Today, pharmacy stocks are stuck in the middle of a tug-of-war in the markets. Intricately linked to the broader healthcare industry, pharmacies have seen their equity valuations decline with benchmark exchange-traded funds like Health Care SPDR (ETF) (XLV).
On the other hand, pharmacies are considered staples. They’ve benefited from consistent, secular demand that industries with specialized services usually don’t have.
However, there are signs that pharmacies can no longer afford to hide under the radar.
In the middle of last month, retail giant Wal-Mart Stores, Inc. (WMT) announced a partnership with McKesson Corp. (MCK), the largest distributor of pharmaceuticals in the U.S. The deal — which involves leveraging the size of both companies to reduce drug costs — is a win for both companies. For McKesson, the new contract replaces ones that recently expired. For Walmart, this adds another weapon in its battle against declining traffic.
From an outside perspective, the deal speaks more of necessity than a shrewd business strategy. More and more pharmacies, along with other entities involved in the distribution of medication, are either working out their own arrangements or are simply merging together. This may result in lower consumer prices, but it also underscores just how tight the competition among pharmacies has become.
Here are three pharmacy stocks that have weakened under a tough industry.
Pharmacies That Look Sickly: CVS Health Corp. (CVS)
Currently the biggest name by market capitalization among the featured pharmacies, CVS Health Corp. (CVS) took a big risk on its self-imposed cigarette sales ban.
More than two years ago, the pharmacy giant announced its decision, citing overall health concerns. Though the move was praised by anti-smoking activists, Wall Street was rightfully concerned regarding the impact towards CVS stock. However, top-line sales continued to grow, in part due to a cultural shift against “Big Tobacco” companies.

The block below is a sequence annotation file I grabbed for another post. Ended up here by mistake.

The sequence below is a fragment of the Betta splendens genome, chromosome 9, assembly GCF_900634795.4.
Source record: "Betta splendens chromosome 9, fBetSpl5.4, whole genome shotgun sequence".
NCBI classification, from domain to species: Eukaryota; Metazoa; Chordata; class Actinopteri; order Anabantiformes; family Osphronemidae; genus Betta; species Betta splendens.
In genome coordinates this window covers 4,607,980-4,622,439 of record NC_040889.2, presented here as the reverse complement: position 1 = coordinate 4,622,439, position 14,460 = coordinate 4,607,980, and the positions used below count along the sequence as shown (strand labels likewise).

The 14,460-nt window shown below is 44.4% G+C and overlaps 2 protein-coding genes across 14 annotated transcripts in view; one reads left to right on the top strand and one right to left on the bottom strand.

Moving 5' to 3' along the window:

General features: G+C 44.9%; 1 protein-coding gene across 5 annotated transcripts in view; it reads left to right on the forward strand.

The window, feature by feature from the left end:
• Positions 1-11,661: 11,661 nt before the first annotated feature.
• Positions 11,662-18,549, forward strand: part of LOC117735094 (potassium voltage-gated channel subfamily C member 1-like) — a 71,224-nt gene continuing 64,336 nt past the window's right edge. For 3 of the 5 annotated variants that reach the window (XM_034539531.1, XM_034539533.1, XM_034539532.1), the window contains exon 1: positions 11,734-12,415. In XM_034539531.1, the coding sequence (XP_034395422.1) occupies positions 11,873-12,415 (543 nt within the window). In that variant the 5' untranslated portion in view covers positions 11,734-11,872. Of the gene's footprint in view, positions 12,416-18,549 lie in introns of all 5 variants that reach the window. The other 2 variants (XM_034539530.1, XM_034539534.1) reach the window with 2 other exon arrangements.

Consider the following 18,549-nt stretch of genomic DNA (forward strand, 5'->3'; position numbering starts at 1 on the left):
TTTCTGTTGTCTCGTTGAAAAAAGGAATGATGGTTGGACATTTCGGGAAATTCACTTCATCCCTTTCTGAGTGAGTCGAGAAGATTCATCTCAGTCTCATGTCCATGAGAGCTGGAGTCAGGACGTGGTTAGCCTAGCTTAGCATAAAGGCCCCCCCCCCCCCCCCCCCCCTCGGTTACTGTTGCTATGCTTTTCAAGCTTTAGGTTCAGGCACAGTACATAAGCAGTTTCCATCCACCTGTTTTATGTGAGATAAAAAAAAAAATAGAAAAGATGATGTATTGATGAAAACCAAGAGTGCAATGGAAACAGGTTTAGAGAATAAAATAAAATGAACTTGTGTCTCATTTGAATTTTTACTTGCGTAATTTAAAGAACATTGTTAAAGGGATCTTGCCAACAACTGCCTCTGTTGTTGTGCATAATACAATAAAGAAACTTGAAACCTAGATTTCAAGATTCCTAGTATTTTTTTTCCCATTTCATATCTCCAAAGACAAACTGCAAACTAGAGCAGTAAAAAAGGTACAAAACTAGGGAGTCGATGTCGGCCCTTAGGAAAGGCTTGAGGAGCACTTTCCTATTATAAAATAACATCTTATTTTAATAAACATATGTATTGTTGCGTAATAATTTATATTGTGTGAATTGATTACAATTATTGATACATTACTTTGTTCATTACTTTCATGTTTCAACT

Unfortunately, no good deed goes unpunished, which aptly describes CVS stock.
Although the company scored an earnings beat in the first quarter of fiscal year 2016, the growth rate was the smallest since Q4 FY2013. This also placed a caveat on a 19% increase in revenue, which was primarily driven by asset acquisitions. CVS bought out Omnicare last year, and it also procured pharmacies that were under the Target Corp. (TGT) brand.
The expansion efforts are great, but they also came at a steep price.
Add to this the fact that since the company no longer benefits from cigarette sales — a very tangible source of income — and there’s reason to fear that CVS stock is stretched.
CVS stock isn’t going to collapse. At the same time, it’s evident that there are enough worries that are keeping investors on the sidelines.
Pharmacies That Look Sickly: Walgreens Boots Alliance, Inc. (WBA)
A few days before Halloween last year, Walgreens Boots Alliance, Inc. (WBA) announced that it would buy out rival competitor Rite Aid Corp. (RAD).